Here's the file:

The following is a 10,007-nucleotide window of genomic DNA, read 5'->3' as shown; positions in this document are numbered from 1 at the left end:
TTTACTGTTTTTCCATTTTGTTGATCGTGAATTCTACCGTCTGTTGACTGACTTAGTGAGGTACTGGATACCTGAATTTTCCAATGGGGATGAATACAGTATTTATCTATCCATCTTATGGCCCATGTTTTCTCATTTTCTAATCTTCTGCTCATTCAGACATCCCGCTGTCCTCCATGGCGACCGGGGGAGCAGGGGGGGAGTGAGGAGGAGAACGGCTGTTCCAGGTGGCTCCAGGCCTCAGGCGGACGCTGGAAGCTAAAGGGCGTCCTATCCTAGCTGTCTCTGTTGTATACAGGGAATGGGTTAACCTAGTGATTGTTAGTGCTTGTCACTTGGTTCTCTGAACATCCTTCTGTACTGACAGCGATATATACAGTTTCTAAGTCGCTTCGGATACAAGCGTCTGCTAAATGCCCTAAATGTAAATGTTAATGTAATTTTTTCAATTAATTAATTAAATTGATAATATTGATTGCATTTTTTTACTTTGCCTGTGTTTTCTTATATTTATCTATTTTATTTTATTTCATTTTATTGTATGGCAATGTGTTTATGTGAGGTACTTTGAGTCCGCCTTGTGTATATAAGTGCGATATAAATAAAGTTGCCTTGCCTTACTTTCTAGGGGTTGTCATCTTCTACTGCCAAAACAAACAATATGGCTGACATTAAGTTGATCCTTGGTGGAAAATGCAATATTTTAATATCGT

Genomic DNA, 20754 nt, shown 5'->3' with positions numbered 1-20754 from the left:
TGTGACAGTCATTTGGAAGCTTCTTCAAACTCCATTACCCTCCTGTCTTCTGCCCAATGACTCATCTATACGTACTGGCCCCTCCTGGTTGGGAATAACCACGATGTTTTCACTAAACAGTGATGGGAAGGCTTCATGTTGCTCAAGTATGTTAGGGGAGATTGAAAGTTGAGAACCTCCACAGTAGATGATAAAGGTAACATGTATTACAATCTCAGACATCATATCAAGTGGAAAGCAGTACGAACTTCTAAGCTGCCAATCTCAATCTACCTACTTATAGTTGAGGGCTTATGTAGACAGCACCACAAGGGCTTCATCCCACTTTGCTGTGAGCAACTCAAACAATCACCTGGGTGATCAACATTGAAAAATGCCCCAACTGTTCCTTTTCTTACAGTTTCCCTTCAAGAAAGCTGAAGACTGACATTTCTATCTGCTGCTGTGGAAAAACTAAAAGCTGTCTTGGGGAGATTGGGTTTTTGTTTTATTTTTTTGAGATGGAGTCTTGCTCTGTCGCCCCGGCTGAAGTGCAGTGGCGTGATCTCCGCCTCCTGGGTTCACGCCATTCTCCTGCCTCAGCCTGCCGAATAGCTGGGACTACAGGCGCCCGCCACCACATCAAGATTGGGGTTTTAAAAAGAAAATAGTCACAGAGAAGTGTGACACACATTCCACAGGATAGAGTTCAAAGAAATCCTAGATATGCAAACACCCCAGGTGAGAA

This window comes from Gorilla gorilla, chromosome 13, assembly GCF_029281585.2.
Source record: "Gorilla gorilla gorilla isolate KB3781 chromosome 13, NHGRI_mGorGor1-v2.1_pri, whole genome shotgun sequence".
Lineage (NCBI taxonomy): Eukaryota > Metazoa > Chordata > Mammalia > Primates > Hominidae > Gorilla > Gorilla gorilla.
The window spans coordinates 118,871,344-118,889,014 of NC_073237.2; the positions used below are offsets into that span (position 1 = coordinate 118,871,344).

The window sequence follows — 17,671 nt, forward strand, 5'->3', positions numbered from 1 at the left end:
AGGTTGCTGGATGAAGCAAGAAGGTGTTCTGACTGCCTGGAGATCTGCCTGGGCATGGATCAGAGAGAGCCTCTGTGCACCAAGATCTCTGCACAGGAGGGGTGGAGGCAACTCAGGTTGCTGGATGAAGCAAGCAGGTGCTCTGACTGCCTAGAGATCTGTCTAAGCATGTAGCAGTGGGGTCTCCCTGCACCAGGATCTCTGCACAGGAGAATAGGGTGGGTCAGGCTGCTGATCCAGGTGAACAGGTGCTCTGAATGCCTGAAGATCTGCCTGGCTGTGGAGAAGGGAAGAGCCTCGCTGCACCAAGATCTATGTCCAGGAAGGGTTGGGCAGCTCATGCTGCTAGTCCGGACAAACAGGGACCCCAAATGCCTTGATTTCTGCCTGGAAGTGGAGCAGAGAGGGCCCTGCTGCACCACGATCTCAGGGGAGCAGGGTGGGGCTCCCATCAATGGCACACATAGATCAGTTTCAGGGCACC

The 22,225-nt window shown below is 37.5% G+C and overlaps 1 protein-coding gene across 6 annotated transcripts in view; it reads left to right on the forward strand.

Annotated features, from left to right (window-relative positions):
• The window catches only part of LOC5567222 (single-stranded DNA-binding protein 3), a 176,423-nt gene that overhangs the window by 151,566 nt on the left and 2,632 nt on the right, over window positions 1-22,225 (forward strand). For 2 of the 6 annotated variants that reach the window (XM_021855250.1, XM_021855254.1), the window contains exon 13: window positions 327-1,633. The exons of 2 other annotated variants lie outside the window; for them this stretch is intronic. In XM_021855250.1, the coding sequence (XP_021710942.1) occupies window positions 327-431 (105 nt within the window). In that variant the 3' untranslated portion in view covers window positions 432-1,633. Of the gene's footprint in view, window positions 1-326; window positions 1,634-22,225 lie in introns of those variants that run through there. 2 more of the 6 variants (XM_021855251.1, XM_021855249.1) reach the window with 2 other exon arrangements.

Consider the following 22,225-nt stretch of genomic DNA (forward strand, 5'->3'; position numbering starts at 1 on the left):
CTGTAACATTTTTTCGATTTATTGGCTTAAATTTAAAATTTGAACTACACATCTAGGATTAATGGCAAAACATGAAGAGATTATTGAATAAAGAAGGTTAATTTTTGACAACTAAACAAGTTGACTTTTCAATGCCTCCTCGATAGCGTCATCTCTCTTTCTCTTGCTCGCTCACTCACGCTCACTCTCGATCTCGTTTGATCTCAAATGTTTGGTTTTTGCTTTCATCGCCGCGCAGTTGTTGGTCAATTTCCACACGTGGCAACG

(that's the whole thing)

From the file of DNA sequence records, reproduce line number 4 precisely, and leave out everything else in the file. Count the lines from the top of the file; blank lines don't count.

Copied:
TGTGACAGTCATTTGGAAGCTTCTTCAAACTCCATTACCCTCCTGTCTTCTGCCCAATGACTCATCTATACGTACTGGCCCCTCCTGGTTGGGAATAACCACGATGTTTTCACTAAACAGTGATGGGAAGGCTTCATGTTGCTCAAGTATGTTAGGGGAGATTGAAAGTTGAGAACCTCCACAGTAGATGATAAAGGTAACATGTATTACAATCTCAGACATCATATCAAGTGGAAAGCAGTACGAACTTCTAAGCTGCCAATCTCAATCTACCTACTTATAGTTGAGGGCTTATGTAGACAGCACCACAAGGGCTTCATCCCACTTTGCTGTGAGCAACTCAAACAATCACCTGGGTGATCAACATTGAAAAATGCCCCAACTGTTCCTTTTCTTACAGTTTCCCTTCAAGAAAGCTGAAGACTGACATTTCTATCTGCTGCTGTGGAAAAACTAAAAGCTGTCTTGGGGAGATTGGGTTTTTGTTTTATTTTTTTGAGATGGAGTCTTGCTCTGTCGCCCCGGCTGAAGTGCAGTGGCGTGATCTCCGCCTCCTGGGTTCACGCCATTCTCCTGCCTCAGCCTGCCGAATAGCTGGGACTACAGGCGCCCGCCACCACATCAAGATTGGGGTTTTAAAAAGAAAATAGTCACAGAGAAGTGTGACACACATTCCACAGGATAGAGTTCAAAGAAATCCTAGATATGCAAACACCCCAGGTGAGAA